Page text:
Trail Running Challenge Blog (Ethan Banks)

Atlanta Moderate Run + Apple Watch Ultra vs. Garmin Enduro v1

While at the conference, I took time after a quick lunch to do a 1 hour moderate pace run. For me, "moderate" means an HR of 140-160bpm. I did the same route I followed yesterday, only faster plus I made it a bit further before turning around on the out 'n' back.

As described in yesterday's post, I was mostly following a section of the Stone Mountain Trail. Paved. Multi-use. Crosses several intersections, and sometimes I had to wait for a few minutes before I could safely cross. So that made my average pace for the workout a kind of lie, but I think overall I was in the mid to upper 9 minute pace as an average moving pace. My Apple Watch doesn't seem to want to tell me that stat, unlike my Garmin Enduro.

Here are some excerpts from the notes I left for Coach K on this run, because there's some relevance for the blog, too.

1. I can go faster with longer strides, and not just faster cadence. (Obvious, I know. But this other runner really caught my attention yesterday. He was warming up, then took off like a shot...but his cadence never changed. Sorta blew my mind.) I have a short stride normally because that's my habit from trails. But on the road, I can stretch out. When I do go for longer strides, the run flows better. Maybe a little bouncier underfoot, too? Makes uphills less "stumpy" feeling as I grind over them. I don't know if I can incorporate longer strides in trail running, because the rocks and roots underfoot dictate things.

2. Was finding it hard to push beyond 158bpm. I'd have had to break into a hard push, almost a sprint, to make it happen. Or else needed a steeper hill. This path (same as yesterday, I just went further) rolls along, but the incline was not steep at all.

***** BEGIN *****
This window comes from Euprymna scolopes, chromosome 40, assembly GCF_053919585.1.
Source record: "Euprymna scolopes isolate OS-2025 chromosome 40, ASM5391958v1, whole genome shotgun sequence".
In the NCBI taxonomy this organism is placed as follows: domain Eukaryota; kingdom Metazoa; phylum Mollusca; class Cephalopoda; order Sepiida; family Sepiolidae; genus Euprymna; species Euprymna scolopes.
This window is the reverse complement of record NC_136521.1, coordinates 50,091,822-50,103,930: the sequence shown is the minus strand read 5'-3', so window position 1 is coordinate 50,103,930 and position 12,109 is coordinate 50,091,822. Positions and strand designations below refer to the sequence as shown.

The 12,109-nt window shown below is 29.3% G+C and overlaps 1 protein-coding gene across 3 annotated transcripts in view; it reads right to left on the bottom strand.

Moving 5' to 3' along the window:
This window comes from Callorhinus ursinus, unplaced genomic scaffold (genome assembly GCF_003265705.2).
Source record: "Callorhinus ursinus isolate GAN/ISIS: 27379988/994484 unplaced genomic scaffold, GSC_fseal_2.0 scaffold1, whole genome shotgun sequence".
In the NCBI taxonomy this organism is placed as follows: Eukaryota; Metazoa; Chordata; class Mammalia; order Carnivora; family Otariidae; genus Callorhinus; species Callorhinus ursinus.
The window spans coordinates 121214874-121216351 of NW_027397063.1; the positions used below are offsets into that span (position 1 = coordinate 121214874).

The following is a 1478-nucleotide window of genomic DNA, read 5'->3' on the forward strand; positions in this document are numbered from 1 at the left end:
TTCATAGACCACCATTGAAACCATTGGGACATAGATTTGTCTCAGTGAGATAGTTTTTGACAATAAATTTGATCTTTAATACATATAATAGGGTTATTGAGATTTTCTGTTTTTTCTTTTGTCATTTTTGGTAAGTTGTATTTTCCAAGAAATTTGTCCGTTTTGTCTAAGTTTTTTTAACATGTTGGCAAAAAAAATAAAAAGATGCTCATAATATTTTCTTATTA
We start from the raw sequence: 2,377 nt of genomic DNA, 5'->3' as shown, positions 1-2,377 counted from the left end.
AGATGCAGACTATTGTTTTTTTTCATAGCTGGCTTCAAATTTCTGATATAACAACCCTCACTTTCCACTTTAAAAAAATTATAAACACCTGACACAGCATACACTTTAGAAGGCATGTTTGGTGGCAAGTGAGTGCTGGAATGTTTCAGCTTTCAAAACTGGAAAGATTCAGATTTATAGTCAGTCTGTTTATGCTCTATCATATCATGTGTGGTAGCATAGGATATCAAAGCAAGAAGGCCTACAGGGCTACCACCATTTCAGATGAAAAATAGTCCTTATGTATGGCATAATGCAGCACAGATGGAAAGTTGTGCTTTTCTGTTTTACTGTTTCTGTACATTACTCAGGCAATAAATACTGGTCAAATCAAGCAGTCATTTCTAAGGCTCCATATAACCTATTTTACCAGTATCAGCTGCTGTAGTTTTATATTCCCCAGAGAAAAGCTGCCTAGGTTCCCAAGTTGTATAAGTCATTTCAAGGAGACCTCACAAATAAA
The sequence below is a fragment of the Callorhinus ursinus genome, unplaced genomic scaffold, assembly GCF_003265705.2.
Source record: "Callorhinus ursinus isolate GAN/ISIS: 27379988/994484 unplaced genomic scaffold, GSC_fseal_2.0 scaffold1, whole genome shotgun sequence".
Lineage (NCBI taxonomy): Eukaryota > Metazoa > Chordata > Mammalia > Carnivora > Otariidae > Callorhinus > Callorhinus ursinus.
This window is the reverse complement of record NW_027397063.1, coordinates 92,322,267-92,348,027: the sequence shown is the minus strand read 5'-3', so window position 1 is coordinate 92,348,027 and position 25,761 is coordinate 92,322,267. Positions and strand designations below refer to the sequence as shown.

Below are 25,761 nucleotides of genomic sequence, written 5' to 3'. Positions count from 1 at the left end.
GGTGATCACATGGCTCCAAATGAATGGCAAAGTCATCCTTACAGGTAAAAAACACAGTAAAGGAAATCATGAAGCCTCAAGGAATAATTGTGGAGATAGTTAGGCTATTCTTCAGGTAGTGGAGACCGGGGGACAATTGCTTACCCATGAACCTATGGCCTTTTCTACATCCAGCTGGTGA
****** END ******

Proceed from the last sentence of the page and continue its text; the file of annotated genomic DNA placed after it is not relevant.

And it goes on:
She let me know that on technical trails (what I'm on most of the time), shorter strides are usually the name of the game. You have to react to terrain, and foot placement is forced accordingly.

She also said not to worry about not being able to push past 158bpm. Today's run served its "moderate" purpose as it was. No worries.

More Thoughts On Garmin Enduro vs. Apple Watch

I have had a Garmin watch of some sort for several years. An early Forerunner, a Fenix 3 (no HR wrist sensor), and an Enduro v1 I bought in 2022. Garmin software is designed for athletes. Garmins are crappy smartwatches in my experience, but fantastic for sports and performance data nerds.

I got the Apple Watch Ultra for Christmas from my wife, and I dearly love the thing. The Apple Watch is an outstanding smartwatch...but a "meh" sports watch.

The Apple Watch HR wrist sensor is solid, although I usually use a chest strap (unless finding myself outside and realizing I forgot to put it on, like today). GPS is very good, and maybe the only thing better than the Garmin. The battery life is garbage compared the Enduro, but easily 24-48 hours if you're only doing a few hours worth of workouts. I usually throw the Apple Watch on the charger connected to a 20W port when I hit the shower, and that keeps it topped up enough that I rarely have to think about it. If I'm going on a longer trek in the mountains, I'll make sure it's topped up full, though.

Overlooking the sports shortcomings of the Apple Watch Ultra, it's fantastic as a smartwatch, especially as I'm deeply in Uncle Tim's pocket. No, wait...he's deeply into mine. I have Apple everything, from Apple TV to a MacBook Pro to 2 iPads (both of which I use everyday) to multiple HomePods to AirPods Pro 2.

But the Garmin Enduro gives me...

So after several weeks of the Apple Watch Ultra, I think where I'm heading is to a split watch life. I'll use the Garmin Enduro for workouts, and the Apple Watch for everything else. Maybe. Ugh. The thought of dealing with two watches seems...not fun. But maybe it won't be so bad. I'll give it a shot.